A flood advisory for the island of Kauai has expired though a flash flood watch remains in effect for Maui and the Big Island.

7 a.m.

A flood advisory is in effect for the island of Kauai through 9:45 a.m. today.

Radar at 6:50 a.m. showed heavy rain near Kilauea falling at a rate of 1 to 2 inches per hour, according to the National Weather Service.

Locations in the advisory include, but are not limited to, Kilauea, Anahola, Moloaa, Wailua, Kapaa, Wailua Homesteads, North Fork Wailua Trails, Princeville and Hanalei.

PREVIOUS COVERAGE

Tropical Depression Flossie continued on its approach toward the islands overnight.

Still registering maximum sustained winds of 35 mph, Flossie was centered 155 miles east of Hilo and 225 miles east-southeast of Hana at 5 a.m. today while tracking west-northwest at mph, according to the Central Pacific Hurricane Center.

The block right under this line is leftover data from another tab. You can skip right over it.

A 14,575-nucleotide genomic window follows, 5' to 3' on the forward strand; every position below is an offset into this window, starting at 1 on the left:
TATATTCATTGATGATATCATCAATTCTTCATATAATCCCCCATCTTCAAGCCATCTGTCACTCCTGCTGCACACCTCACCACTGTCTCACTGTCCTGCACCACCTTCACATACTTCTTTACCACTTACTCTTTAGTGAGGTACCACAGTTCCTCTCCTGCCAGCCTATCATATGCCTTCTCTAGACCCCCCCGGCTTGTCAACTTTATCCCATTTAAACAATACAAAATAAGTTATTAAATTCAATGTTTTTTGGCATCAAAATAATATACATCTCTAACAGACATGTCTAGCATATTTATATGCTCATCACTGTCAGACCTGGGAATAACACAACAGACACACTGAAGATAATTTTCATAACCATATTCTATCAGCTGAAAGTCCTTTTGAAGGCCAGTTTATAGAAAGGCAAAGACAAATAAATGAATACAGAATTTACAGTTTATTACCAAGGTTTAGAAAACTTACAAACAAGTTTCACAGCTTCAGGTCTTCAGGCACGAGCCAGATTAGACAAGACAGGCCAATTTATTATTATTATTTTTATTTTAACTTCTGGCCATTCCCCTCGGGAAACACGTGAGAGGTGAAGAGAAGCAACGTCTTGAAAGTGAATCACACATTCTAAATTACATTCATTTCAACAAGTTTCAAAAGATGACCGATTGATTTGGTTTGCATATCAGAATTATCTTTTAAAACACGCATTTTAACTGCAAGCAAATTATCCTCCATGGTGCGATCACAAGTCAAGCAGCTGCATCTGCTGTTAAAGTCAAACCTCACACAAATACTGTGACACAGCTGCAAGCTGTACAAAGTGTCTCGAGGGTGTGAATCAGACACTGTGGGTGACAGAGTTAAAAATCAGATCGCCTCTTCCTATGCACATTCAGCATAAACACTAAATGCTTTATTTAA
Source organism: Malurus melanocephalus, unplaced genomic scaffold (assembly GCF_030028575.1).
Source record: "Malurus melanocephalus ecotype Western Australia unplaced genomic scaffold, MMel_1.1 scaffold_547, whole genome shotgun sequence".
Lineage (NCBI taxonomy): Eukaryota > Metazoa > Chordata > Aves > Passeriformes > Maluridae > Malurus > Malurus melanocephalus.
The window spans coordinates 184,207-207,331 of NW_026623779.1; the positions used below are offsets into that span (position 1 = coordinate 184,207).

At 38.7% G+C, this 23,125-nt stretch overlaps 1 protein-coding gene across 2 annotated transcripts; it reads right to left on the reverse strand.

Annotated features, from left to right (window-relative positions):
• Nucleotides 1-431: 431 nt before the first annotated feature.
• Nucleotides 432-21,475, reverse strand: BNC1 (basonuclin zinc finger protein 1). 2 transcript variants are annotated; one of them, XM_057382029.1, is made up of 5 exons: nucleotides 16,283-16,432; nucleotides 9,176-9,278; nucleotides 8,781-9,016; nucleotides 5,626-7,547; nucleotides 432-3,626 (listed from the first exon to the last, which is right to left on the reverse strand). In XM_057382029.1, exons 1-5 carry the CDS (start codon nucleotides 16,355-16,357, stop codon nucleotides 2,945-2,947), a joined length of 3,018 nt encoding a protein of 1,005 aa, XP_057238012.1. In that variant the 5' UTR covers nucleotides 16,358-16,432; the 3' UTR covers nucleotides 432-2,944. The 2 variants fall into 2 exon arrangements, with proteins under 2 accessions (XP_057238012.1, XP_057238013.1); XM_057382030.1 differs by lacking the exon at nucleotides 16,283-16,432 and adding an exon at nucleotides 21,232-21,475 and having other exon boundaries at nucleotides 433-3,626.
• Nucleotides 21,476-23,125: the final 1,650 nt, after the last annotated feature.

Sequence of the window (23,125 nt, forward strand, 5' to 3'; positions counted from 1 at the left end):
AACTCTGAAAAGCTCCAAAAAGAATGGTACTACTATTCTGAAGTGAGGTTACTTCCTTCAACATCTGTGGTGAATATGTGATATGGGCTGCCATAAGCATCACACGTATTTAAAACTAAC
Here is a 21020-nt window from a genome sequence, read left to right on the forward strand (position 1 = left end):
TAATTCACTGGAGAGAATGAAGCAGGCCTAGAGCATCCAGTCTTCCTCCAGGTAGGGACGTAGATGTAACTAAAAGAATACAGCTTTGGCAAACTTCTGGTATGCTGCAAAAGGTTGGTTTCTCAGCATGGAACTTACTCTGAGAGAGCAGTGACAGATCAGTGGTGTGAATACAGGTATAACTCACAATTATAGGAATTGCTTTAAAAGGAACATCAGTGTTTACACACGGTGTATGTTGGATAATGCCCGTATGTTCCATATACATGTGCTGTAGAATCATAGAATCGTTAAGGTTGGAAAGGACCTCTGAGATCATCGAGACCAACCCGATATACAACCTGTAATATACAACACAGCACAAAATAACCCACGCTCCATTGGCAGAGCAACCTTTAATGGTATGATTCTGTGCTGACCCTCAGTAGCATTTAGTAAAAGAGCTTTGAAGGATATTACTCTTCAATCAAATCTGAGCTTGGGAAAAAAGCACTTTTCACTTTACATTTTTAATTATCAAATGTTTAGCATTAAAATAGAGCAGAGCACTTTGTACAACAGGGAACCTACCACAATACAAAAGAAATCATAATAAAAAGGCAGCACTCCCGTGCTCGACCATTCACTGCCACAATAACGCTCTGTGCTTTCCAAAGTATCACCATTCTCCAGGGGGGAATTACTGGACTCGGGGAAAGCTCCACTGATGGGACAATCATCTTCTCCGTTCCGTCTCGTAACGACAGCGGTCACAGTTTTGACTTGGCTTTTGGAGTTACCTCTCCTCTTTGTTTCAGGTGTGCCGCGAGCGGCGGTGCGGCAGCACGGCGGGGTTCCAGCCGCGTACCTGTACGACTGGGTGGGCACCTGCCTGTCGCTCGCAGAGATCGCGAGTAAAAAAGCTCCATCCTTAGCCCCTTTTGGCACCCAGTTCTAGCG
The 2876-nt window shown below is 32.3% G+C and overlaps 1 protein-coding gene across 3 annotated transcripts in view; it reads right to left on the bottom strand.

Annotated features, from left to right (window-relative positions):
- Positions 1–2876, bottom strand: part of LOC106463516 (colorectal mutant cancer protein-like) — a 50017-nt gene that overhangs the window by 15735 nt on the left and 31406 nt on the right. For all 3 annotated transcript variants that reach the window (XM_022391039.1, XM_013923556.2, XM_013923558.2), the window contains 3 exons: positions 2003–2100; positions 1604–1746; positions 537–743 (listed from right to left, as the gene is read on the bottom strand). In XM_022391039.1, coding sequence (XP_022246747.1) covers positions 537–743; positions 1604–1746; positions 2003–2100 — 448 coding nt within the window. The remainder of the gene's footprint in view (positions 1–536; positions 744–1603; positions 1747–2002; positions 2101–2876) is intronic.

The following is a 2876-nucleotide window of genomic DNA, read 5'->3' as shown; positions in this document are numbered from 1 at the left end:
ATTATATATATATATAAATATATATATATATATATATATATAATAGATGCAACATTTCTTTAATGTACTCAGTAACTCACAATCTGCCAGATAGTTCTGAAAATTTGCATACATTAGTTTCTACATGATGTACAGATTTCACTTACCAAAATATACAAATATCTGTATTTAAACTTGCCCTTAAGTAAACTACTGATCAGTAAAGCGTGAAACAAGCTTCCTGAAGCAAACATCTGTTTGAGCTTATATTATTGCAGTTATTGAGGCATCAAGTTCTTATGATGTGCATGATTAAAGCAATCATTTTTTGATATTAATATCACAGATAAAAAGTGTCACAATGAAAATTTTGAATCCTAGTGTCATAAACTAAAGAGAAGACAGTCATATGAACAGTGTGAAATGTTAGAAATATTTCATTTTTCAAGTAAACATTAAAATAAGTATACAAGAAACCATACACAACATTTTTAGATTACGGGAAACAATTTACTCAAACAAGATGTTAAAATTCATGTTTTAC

A flash flood watch remains in effect through late tonight for Maui and the Big Island. Moisture associated with Tropical Cyclone Flossie moving into the islands from the east, along with an upper-level trough just northwest of the state, will provide the ingredients for heavy rainfall and possible flooding issues for Maui and the Big Island through late tonight. As the moisture moves westward, the flash flood watch may need to be expanded to other islands as well.

Additionally, a high surf advisory for the east shores of Oahu, Maui, the Big Island, Kauai and Molokai remains in effect through 6 p.m. today.

Forecasters expect surf up to 6 to 9 feet along affected shores.

Little change in strength is forecast for Flossie during the next couple of days, the CPHC said. Flossie is expected to become a post-tropical remnant low later today and dissipate late Tuesday or Tuesday night.

Weather officials expect Flossie to take a turn toward the northwest with a slight decrease in forward speed expected during the next couple of days. On the forecast track, the system will move near the main Hawaiian Islands later today through Tuesday.